Moreno’s The Moreno Group once included Dynamic Industries, ARC Industries, Southern Steel & Supply, and Industrial Solutions Group, but he has not been involved in the management of entity (now called Dynamic Energy Services International) since mid-2012.
Read more here.
Mellow Mushroom Pizza Bakers opens on Johnston.
Acadiana's Top 50 Private Companies
It would be an understatement to say Schumacher Group had a challenging year in 2013.
Hampton Toyota has been serving Acadiana as the premier Toyota dealership for more than 10 years. And now, the glossy Johnston Street dealership is looking forward to a makeover.
Even when Floyd Degueyter is on “vacation” he’s hard at work.
As the second largest metal heat treating company in the country, Analytic Stress Relieving Inc. has grown by leaps and bounds since its inception in 1979.
When the Prohibition era came to an end in 1933, Joseph R. Streva saw an opportunity to make a little extra money to supplement his day job.
When a hurricane hits, Brent Mouton doesn’t run. The convenience store chain owner is proof that the challenges of mother nature can almost break a business, but Mouton learned to grow out of temporary closure from near devastation in 2002 and of lost potential revenue.
By launching a Super PAC to end all Super PACs, our Top 50 keynote speaker hopes to change the game in Washington.
Oil Center-based private facility extends its offerings with special events venue in failed women’s store.
One year later, is his expansion plan paying off?
Newspaper industry insiders question John Georges’ expansion plan.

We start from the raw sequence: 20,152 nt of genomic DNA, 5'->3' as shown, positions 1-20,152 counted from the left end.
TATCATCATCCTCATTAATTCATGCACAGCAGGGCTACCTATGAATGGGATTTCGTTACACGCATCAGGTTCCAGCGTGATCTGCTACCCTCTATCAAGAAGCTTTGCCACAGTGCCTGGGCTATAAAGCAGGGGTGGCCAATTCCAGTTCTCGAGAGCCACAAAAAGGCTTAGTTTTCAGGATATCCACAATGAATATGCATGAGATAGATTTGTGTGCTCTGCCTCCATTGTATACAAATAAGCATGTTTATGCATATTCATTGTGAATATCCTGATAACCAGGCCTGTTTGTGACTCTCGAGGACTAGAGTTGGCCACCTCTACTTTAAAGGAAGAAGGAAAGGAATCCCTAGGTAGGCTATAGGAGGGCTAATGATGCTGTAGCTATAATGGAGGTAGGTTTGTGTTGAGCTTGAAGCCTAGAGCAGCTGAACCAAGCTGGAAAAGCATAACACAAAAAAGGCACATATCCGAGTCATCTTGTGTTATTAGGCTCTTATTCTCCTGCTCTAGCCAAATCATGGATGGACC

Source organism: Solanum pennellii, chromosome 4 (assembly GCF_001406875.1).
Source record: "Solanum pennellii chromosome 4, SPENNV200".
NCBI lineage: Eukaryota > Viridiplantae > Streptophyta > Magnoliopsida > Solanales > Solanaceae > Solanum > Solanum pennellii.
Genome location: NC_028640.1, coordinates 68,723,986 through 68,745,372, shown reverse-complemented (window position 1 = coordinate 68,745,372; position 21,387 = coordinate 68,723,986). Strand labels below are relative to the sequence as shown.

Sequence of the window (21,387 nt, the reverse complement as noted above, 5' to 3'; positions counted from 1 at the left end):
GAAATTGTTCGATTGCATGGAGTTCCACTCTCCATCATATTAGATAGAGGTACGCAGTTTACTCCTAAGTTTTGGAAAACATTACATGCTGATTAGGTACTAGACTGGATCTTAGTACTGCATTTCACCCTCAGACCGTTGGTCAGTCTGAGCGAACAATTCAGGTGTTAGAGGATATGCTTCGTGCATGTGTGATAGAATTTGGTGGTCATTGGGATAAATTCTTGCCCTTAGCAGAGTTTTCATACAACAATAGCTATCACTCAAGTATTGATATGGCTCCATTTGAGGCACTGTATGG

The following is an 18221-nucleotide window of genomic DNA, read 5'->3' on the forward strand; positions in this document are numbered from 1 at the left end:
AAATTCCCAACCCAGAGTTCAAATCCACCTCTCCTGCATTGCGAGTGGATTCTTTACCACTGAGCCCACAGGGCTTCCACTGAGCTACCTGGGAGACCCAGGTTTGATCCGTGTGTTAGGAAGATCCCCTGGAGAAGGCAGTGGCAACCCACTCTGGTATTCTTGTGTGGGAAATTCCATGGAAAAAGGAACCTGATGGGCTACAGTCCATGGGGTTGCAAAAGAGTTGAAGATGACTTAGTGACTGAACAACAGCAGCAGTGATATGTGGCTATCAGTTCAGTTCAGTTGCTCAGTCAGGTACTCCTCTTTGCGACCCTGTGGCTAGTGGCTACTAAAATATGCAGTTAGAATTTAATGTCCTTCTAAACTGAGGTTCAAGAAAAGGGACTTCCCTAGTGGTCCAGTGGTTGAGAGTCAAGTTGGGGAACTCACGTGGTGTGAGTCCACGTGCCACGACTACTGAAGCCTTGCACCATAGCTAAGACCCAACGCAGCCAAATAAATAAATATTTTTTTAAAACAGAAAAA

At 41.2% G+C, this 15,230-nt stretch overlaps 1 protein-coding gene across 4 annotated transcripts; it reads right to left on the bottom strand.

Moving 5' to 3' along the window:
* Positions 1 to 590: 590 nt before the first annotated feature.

How the U.S. has gotten itself into another fine mess
The Heymann Center was transformed into a culinary adventure in mid-June for the EatLafayette kick-off event, A Taste of Lafayette, and for the third consecutive year, a sellout crowd filled the Cajundome Convention Center June 19 to hear LEDA chief Gregg Gothreaux’s State of the Economy report.
A look at recent hirings, promotions and other announcements from Acadiana's business community.
Anne Pyle puts a bow on a stellar, expectations-defying career with her latest venture.
The company currently has 10 branches throughout Louisiana, including an Ambassador Caffery location which opened last year.
Lawmakers have added $15 million to the attorney general's budget to pay for Louisiana's ongoing legal case against BP for damages caused by the 2010 Gulf oil spill.
The state's jobless rate rose to 5 percent in June from 4.9 percent in May. Louisiana's unemployment rate was 6.4 percent in June 2013.
Long-established private club opening special events venue in failed women’s store at Kaliste Saloom Road and Camellia Boulevard.
High-dollar legal teams are preparing to spar in federal court over the regional levee authority’s historic lawsuit against oil and gas companies, but a panel of volunteers could preempt those efforts when they meet in August.
May sales, the highest on record for the month at $534 million, increased 6.1 percent over May 2013.
Trendy Shi Shi is heading to the Ranch, longtime retail institution Partners’ Ltd. is relocating to Parc Lafayette, and ariel artist haven Vertical Barre is moving downtown.
There’s another debit/credit card scam making the rounds — the second this year — this time via a robo call purportedly from MidSouth Bank.
The 2014 Louisiana Annual Sales Tax Holiday exempts the first $2,500 of the purchase price of each eligible item for non-business use when the customer buys and accepts delivery of eligible property or places property on layaway.